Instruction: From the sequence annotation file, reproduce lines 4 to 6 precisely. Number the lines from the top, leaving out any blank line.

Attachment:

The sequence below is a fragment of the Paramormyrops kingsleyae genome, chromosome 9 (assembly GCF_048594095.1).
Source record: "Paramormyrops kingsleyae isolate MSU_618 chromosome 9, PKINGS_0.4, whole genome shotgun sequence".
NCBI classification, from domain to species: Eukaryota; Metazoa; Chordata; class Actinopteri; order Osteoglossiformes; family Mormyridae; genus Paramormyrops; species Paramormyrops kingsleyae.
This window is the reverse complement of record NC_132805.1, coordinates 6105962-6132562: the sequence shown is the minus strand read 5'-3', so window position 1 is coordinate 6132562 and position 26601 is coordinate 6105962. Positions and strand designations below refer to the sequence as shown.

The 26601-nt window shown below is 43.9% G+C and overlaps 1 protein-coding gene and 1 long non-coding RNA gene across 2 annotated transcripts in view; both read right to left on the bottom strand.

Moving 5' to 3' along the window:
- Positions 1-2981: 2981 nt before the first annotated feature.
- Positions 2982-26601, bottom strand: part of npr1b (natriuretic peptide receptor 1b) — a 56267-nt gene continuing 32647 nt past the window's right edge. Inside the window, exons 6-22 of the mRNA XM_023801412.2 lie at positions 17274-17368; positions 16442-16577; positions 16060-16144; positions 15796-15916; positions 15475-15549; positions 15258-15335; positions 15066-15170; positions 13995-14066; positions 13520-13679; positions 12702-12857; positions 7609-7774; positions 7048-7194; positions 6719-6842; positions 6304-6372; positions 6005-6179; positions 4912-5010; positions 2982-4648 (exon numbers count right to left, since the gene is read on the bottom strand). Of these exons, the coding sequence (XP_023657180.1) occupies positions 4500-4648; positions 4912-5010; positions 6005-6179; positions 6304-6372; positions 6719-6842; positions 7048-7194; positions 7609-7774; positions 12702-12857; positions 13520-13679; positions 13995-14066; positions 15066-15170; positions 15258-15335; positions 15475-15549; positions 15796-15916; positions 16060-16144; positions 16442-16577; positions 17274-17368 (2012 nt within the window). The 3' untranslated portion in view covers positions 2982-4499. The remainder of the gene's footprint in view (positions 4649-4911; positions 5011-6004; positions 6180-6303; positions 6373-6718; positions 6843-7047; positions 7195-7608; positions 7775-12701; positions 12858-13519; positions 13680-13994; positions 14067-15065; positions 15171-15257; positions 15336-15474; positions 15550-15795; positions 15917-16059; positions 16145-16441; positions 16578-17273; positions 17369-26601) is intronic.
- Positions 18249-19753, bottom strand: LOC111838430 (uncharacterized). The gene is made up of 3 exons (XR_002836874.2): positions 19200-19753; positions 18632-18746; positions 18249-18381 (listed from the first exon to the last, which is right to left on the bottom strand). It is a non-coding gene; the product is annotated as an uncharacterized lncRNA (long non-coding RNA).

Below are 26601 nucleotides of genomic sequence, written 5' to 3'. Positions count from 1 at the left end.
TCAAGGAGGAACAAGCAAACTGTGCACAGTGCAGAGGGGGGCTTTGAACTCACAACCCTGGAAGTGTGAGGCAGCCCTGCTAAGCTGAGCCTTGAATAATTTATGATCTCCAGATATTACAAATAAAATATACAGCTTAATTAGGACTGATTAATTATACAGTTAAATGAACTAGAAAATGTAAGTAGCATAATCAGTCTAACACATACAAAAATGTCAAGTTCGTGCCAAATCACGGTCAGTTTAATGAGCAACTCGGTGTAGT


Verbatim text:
This window is the reverse complement of record NC_132805.1, coordinates 6105962-6132562: the sequence shown is the minus strand read 5'-3', so window position 1 is coordinate 6132562 and position 26601 is coordinate 6105962. Positions and strand designations below refer to the sequence as shown.

The 26601-nt window shown below is 43.9% G+C and overlaps 1 protein-coding gene and 1 long non-coding RNA gene across 2 annotated transcripts in view; both read right to left on the bottom strand.

Moving 5' to 3' along the window: